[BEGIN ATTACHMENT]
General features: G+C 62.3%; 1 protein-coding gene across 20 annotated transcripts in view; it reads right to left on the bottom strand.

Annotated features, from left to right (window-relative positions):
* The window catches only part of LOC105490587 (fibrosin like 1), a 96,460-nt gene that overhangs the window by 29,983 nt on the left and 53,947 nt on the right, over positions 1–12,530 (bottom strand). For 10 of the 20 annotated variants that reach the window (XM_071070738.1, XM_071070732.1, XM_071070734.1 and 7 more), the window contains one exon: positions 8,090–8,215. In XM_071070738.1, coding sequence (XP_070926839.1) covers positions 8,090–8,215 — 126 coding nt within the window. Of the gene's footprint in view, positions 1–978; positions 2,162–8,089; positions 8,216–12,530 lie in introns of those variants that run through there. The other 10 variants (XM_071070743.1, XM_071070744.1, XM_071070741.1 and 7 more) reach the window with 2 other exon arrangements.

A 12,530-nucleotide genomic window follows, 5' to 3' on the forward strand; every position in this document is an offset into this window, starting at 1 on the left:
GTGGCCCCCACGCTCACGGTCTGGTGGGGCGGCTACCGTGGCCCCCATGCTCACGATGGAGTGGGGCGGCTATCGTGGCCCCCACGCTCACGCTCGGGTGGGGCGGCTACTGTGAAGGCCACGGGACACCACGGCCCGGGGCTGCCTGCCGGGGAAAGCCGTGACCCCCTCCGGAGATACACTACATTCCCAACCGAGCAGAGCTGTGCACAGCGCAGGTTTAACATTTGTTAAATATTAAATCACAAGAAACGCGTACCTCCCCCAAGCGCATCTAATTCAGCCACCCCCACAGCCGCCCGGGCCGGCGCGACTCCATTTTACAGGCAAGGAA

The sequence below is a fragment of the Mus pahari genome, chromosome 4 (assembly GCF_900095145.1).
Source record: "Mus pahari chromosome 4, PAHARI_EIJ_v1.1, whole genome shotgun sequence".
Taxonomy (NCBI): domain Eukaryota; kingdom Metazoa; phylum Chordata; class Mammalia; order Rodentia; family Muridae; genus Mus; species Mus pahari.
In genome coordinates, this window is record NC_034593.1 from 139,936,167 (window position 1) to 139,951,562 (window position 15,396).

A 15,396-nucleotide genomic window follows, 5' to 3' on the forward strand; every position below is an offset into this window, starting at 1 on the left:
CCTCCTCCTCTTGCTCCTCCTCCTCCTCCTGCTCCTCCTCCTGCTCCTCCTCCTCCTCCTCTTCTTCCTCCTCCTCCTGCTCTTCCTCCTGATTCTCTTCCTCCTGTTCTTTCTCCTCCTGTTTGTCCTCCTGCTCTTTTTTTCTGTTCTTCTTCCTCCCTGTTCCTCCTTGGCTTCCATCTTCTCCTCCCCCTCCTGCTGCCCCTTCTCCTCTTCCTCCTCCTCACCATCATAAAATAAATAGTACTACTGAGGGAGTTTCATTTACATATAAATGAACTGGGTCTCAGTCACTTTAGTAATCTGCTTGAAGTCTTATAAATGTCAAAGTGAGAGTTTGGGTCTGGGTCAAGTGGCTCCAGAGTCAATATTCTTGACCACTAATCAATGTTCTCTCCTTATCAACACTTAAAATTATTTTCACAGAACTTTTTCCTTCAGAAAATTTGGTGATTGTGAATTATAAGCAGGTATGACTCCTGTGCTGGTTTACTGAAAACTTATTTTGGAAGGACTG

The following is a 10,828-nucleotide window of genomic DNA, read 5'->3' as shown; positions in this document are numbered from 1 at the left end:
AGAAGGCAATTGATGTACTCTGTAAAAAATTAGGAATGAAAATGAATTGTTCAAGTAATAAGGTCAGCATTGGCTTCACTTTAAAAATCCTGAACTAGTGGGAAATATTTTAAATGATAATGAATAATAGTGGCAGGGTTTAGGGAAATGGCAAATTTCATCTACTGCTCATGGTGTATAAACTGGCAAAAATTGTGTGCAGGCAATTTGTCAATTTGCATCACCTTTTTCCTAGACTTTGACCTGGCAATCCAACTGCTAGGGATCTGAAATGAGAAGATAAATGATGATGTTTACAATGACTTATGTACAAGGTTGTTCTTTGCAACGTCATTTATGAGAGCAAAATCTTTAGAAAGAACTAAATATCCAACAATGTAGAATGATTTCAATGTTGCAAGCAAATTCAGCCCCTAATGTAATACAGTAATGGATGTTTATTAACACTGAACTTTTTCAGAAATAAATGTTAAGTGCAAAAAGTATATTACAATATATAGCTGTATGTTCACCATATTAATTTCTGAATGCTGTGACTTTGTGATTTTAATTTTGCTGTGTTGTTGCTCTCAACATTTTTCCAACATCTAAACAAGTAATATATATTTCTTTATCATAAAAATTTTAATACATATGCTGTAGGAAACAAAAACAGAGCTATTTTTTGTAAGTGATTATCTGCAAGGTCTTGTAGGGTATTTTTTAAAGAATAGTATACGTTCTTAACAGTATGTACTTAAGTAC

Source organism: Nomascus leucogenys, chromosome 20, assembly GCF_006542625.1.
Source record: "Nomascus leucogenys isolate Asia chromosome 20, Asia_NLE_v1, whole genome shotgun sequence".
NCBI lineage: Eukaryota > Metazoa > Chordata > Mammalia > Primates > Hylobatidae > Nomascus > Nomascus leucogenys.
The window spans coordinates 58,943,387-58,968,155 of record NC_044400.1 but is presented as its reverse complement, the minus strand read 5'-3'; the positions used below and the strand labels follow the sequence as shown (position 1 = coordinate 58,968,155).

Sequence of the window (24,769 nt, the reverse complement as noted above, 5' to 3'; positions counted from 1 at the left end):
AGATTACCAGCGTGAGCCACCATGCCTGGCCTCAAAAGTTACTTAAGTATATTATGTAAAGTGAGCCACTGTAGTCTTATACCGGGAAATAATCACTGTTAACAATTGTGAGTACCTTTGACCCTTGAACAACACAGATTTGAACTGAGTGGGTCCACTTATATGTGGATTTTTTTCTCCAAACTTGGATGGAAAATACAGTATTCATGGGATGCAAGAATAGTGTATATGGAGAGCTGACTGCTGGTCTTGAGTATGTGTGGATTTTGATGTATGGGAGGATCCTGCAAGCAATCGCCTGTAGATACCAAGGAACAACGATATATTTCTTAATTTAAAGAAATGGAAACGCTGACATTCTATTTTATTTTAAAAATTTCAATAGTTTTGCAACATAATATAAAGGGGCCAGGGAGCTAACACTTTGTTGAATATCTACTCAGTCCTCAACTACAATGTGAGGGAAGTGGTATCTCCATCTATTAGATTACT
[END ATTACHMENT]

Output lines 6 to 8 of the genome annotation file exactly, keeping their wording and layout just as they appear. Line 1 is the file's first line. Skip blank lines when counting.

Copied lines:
The sequence below is a fragment of the Mus pahari genome, chromosome 4 (assembly GCF_900095145.1).
Source record: "Mus pahari chromosome 4, PAHARI_EIJ_v1.1, whole genome shotgun sequence".
Taxonomy (NCBI): domain Eukaryota; kingdom Metazoa; phylum Chordata; class Mammalia; order Rodentia; family Muridae; genus Mus; species Mus pahari.